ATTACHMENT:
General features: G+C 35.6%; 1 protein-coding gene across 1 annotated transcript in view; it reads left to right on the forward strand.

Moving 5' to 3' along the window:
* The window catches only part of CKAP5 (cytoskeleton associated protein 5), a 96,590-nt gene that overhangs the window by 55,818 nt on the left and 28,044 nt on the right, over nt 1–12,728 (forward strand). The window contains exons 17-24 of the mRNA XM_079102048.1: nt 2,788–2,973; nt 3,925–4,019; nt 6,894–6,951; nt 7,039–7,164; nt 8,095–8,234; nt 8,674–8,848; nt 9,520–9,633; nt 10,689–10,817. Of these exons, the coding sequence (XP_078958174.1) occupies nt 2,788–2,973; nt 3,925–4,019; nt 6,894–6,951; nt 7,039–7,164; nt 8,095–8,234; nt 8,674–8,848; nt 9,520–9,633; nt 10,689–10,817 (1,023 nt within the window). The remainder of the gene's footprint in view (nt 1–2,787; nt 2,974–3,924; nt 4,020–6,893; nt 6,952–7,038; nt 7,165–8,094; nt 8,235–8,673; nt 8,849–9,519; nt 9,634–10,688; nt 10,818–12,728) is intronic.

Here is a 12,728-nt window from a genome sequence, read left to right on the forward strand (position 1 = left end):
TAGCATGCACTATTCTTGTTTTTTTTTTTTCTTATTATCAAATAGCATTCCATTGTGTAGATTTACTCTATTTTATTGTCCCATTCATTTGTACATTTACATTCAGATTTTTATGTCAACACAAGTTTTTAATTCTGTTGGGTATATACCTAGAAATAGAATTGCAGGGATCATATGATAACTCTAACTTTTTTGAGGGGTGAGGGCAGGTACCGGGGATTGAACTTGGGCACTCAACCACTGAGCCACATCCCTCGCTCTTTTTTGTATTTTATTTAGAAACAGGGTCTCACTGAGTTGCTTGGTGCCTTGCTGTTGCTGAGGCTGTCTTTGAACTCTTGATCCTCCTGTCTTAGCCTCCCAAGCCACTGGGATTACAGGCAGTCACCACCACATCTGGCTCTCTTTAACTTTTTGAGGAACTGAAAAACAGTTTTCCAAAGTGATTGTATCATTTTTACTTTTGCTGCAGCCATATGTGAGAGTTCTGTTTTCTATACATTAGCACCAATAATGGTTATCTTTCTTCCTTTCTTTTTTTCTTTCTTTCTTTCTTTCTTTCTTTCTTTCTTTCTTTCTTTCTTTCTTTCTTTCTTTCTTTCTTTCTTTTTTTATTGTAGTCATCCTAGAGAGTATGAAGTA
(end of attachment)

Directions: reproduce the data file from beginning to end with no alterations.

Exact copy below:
General features: G+C 35.6%; 1 protein-coding gene across 1 annotated transcript in view; it reads left to right on the forward strand.

Moving 5' to 3' along the window:
* The window catches only part of CKAP5 (cytoskeleton associated protein 5), a 96,590-nt gene that overhangs the window by 55,818 nt on the left and 28,044 nt on the right, over nt 1–12,728 (forward strand). The window contains exons 17-24 of the mRNA XM_079102048.1: nt 2,788–2,973; nt 3,925–4,019; nt 6,894–6,951; nt 7,039–7,164; nt 8,095–8,234; nt 8,674–8,848; nt 9,520–9,633; nt 10,689–10,817. Of these exons, the coding sequence (XP_078958174.1) occupies nt 2,788–2,973; nt 3,925–4,019; nt 6,894–6,951; nt 7,039–7,164; nt 8,095–8,234; nt 8,674–8,848; nt 9,520–9,633; nt 10,689–10,817 (1,023 nt within the window). The remainder of the gene's footprint in view (nt 1–2,787; nt 2,974–3,924; nt 4,020–6,893; nt 6,952–7,038; nt 7,165–8,094; nt 8,235–8,673; nt 8,849–9,519; nt 9,634–10,688; nt 10,818–12,728) is intronic.

Here is a 12,728-nt window from a genome sequence, read left to right on the forward strand (position 1 = left end):
TAGCATGCACTATTCTTGTTTTTTTTTTTTCTTATTATCAAATAGCATTCCATTGTGTAGATTTACTCTATTTTATTGTCCCATTCATTTGTACATTTACATTCAGATTTTTATGTCAACACAAGTTTTTAATTCTGTTGGGTATATACCTAGAAATAGAATTGCAGGGATCATATGATAACTCTAACTTTTTTGAGGGGTGAGGGCAGGTACCGGGGATTGAACTTGGGCACTCAACCACTGAGCCACATCCCTCGCTCTTTTTTGTATTTTATTTAGAAACAGGGTCTCACTGAGTTGCTTGGTGCCTTGCTGTTGCTGAGGCTGTCTTTGAACTCTTGATCCTCCTGTCTTAGCCTCCCAAGCCACTGGGATTACAGGCAGTCACCACCACATCTGGCTCTCTTTAACTTTTTGAGGAACTGAAAAACAGTTTTCCAAAGTGATTGTATCATTTTTACTTTTGCTGCAGCCATATGTGAGAGTTCTGTTTTCTATACATTAGCACCAATAATGGTTATCTTTCTTCCTTTCTTTTTTTCTTTCTTTCTTTCTTTCTTTCTTTCTTTCTTTCTTTCTTTCTTTCTTTCTTTCTTTCTTTCTTTCTTTTTTTATTGTAGTCATCCTAGAGAGTATGAAGTA